New York, NY – In December, SMART Local 29 Track Foreman Keith Heller will mark his 25th year in the field.
Originally from Holbrook, Long Island, Heller was a 21-year-old electrician’s helper studying nights at Suffolk Community College and then St. Joseph’s College, when a call from the Long Island Railroad changed his life.
“I was submitting applications, applying for positions [when I got the call],” Heller recalls.
He was initially hired as a coach cleaner in 1997, then moved to the Track Department two years later. A 60-day apprentice program was required while working.
“During the program you’re not allowed to work around live third rail,” Heller says. “They teach you how to wrap the third rail with protection mats.”
As well as the initial program, Heller explains, “Every worker goes through annual training that’s mandated by the FRA [Federal Railway Administration]. Foremen, every three years, have to re-qualify on the book of rules with the rules examiner to move equipment on live tracks.”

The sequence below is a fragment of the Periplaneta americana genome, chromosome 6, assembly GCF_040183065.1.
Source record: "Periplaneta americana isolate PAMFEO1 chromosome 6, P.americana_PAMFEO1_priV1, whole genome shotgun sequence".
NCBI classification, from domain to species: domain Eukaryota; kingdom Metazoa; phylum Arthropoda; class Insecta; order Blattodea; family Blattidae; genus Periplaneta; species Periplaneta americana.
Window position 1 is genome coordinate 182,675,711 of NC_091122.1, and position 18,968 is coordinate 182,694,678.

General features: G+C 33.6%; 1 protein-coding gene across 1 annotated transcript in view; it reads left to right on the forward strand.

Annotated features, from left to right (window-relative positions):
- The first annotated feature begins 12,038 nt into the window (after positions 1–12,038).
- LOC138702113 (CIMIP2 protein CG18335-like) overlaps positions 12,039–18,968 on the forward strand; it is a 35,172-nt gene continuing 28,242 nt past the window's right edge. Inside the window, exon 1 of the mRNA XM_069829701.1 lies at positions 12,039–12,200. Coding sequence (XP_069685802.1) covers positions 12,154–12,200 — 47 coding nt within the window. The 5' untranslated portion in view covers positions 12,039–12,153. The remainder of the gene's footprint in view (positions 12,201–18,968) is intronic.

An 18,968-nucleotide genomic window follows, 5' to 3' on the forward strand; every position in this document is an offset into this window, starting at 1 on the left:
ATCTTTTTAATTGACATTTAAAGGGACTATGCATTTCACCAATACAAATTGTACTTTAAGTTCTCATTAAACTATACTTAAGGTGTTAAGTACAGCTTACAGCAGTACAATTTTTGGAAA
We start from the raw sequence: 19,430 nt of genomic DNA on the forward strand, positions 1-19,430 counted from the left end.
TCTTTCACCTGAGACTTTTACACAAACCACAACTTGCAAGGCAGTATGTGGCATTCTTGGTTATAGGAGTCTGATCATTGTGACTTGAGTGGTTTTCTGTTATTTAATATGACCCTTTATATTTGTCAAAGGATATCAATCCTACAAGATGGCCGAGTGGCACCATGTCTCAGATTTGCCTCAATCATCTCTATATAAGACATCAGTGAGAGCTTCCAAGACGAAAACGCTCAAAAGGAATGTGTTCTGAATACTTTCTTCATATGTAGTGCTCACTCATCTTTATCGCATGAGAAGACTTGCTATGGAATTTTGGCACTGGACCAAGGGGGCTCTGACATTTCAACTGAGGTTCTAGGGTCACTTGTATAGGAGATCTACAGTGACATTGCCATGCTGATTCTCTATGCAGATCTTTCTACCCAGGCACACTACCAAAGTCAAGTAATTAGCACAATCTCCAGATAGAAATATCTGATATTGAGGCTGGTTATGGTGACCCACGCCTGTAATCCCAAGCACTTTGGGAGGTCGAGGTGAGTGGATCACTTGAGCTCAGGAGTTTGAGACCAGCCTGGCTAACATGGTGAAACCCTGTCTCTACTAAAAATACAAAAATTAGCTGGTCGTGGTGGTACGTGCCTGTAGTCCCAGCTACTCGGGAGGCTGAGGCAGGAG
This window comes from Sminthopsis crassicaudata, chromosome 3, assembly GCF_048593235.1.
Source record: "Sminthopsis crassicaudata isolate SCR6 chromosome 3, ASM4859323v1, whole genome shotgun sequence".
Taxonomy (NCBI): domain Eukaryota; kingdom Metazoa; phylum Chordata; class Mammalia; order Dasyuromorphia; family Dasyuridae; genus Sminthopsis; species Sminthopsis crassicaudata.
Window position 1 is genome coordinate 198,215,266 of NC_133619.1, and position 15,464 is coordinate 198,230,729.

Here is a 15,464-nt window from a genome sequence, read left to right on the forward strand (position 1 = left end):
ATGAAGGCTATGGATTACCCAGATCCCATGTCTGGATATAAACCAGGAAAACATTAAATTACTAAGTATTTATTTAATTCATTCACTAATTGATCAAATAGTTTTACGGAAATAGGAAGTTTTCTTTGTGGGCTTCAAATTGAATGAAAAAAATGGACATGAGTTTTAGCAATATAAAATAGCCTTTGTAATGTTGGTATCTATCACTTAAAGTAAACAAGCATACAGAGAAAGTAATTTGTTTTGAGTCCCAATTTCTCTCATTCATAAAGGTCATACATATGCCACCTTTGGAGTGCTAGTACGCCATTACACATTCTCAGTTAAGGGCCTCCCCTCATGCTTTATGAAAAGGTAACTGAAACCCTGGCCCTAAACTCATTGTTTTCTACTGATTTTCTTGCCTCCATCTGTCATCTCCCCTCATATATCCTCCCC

Heller says he was lucky to have made the move from track worker to track foreman as quickly as he did — in about six years. He cites a big turnover in the 1990’s as the reason for this relatively fast rise. He job title demands multiple duties, which also carries the requirement for one-and-a-half to two years of additional schooling.
Currently, Heller has “the same qualifications as engineers that drive the trains. I can move track cars, in case we have to change the rail out. You move equipment just like you have to move a train.”
With the aid of another worker watching out for him, sometimes on multiple tracks, Heller walks about seven to eight miles a day on the track looking for broken rails, joint bars that are not welded together and might be missing bolts, and switches that could be cracked and have a problem with insulation — among other potential problems.
There are also heat patrols that go out and attend to the steel when rail temperatures reach 125 to 130 degrees.
“The track could just buckle and [we] could have a major derailment,” Heller says.
Heller was lucky during Covid, in that his position requires he work with just one other person — the track patroller — who keeps an eye out for oncoming trains as Heller walks the track.
“That was by choice,” he says. “I was going home to my two children and wife at the end of the day [and didn’t want to risk being infected]. It was quite hairy at the time.”
Heller remained healthy, except for an unrelated illness that kept him out for two weeks.
“My union is always looking out for the manpower and interests — they have one-hundred-percent always helped employees on the LIRR,” he says.